Last night at Technori’s Pitch event, which we wrote about here, Chicago showed off just how mature a market it has become for technology companies of any size. Yet again, the 520 seat Chase Auditorium sold out, as the brightest lights from the local tech scene gathered to catch pitches from more than just startups.
We’ll get into what the individual companies are up to in a moment, but most exciting was the announcement that a new space is opening in Chicago this spring. Named ’1871,’ the 50,000 square foot chunk of real estate will feature coworking space, offices, classrooms, an event venue, and more, all in one spot. Its location, in the ever-popular Merchandise Mart, makes it exceptionally central and easy to access.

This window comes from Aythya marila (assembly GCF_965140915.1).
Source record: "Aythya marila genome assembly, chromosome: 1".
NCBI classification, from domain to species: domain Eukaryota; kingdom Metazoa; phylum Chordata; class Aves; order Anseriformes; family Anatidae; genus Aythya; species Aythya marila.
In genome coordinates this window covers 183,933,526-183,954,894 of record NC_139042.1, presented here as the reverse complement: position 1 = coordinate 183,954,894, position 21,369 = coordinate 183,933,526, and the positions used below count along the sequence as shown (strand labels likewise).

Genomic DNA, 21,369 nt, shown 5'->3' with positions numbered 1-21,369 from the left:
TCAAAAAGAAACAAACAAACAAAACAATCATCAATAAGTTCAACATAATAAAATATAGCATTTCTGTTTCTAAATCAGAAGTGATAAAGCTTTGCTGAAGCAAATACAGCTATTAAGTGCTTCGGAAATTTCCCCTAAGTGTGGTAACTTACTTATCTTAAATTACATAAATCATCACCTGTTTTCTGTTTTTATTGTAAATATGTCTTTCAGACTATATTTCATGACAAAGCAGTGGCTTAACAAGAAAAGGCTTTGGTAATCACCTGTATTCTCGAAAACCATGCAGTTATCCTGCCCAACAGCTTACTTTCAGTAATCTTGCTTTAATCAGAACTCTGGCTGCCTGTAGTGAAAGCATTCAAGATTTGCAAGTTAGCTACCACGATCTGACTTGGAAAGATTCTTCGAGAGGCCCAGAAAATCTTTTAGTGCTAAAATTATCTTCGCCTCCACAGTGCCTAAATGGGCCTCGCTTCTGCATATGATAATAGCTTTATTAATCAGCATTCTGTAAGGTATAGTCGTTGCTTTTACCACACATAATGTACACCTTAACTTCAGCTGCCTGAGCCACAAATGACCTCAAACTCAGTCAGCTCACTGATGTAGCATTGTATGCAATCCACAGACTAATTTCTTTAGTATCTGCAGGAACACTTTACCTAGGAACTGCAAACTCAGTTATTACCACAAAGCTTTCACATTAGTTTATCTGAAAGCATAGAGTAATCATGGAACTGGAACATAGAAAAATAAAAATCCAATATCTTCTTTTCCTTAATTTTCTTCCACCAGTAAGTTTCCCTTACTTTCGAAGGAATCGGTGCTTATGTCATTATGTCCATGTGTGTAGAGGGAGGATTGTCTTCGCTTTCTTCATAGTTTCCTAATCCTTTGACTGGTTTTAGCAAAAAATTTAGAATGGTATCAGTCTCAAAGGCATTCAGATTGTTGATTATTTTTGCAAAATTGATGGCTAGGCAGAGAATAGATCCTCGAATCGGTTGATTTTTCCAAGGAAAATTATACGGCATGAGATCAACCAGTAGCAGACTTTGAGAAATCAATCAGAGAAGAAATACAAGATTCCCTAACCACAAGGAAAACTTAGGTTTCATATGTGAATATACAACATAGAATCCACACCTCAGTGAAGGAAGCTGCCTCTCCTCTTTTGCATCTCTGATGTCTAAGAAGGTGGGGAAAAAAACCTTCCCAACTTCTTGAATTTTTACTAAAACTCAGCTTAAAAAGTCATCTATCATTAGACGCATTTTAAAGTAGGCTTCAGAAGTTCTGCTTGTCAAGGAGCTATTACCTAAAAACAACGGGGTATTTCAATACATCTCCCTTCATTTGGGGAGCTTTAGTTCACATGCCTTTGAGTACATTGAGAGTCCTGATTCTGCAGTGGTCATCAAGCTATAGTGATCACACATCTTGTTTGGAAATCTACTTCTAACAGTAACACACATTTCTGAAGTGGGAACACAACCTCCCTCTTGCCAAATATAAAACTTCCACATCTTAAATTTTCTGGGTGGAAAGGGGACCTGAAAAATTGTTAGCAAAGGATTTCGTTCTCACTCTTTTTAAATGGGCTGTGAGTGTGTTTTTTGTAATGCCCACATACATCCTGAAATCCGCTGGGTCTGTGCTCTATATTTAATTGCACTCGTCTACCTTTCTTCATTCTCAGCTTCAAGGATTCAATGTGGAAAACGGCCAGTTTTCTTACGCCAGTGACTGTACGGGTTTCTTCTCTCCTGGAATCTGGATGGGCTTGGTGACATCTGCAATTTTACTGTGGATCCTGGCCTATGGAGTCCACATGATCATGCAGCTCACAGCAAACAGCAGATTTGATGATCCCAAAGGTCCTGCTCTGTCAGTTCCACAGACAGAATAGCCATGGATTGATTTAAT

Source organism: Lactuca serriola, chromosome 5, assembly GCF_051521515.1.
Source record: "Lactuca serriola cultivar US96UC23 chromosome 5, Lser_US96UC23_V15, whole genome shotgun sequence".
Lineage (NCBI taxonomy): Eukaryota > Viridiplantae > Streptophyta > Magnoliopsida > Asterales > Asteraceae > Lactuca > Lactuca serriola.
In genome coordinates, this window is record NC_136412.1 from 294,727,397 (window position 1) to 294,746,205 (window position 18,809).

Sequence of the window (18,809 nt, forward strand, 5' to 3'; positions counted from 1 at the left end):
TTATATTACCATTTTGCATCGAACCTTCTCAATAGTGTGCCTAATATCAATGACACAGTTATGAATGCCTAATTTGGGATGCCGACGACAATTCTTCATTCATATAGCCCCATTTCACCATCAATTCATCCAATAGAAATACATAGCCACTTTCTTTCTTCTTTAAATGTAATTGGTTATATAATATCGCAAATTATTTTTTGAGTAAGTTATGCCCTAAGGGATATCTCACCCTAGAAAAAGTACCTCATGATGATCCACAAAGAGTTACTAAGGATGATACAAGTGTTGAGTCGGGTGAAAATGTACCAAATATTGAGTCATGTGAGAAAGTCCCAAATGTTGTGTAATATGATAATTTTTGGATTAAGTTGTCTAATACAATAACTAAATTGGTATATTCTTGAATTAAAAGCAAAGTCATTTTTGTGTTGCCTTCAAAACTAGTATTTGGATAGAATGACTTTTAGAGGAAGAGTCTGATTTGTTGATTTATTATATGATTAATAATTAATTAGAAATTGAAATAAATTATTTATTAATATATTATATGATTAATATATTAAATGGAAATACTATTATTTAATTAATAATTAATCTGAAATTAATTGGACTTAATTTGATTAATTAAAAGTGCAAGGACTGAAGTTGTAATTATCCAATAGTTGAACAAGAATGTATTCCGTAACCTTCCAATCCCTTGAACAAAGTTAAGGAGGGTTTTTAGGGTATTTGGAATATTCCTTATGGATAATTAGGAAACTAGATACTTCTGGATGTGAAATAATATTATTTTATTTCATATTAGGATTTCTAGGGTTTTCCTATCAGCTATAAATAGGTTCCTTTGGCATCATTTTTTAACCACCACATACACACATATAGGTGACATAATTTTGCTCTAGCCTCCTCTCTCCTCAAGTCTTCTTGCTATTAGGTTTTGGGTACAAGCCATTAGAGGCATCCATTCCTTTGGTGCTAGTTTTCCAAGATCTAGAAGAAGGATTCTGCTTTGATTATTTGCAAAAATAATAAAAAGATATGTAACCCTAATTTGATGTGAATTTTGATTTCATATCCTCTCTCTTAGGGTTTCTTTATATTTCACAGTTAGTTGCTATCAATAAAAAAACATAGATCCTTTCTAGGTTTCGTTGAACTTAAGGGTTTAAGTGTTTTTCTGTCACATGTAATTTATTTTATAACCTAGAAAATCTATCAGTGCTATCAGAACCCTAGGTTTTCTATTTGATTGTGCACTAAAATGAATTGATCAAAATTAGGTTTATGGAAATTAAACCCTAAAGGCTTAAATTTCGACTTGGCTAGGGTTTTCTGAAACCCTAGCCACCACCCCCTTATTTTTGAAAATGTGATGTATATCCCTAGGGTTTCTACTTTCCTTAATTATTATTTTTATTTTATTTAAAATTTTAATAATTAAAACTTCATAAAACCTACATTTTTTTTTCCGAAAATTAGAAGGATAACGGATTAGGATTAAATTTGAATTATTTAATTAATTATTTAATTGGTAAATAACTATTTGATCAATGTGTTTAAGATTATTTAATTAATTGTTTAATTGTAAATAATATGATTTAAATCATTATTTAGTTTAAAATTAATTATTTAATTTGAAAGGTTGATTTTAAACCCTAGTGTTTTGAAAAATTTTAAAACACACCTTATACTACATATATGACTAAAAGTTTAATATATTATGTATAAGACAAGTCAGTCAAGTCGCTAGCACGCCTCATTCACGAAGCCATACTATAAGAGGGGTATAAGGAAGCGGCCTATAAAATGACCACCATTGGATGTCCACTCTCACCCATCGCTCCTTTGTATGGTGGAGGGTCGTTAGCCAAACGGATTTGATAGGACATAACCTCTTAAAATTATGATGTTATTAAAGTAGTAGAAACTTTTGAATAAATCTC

Chicago needs exactly what 1871 plans to bring: a place where technologists, entrepreneurs, marketers, and every other element of a functioning startup ecosystem can come together to work, mingle, and collaborate. If all goes as planned, 1871 will essentially become a micro-Silicon Valley, all by itself. That is its potential; as it has yet to open, we can’t yet tell if it will meet live up to its own hype.
AttorneyFee claims that “the market for delivering legal services to middle class Americans is broken,” something that is driven by a lack of price transparency. Can you afford a quality lawyer (don’t call Saul)? The company is looking to shed light on the pricing of legal services, something that could help consumers who are not in the know, but who very much have a need.
Phaxio was something of a surprise, as the company is working on a “cloud based fax API.” Yes, a fax API. Oddly, this makes more sense than I want to admit. If you have ever had to sign a contract with a company that is not, shall we say, savvy, a fax was nearly certainly involved. The fax market, long written off by you and me, lives on for most.
That’s a short taste of the event. We’ll see you at the next Pitch event.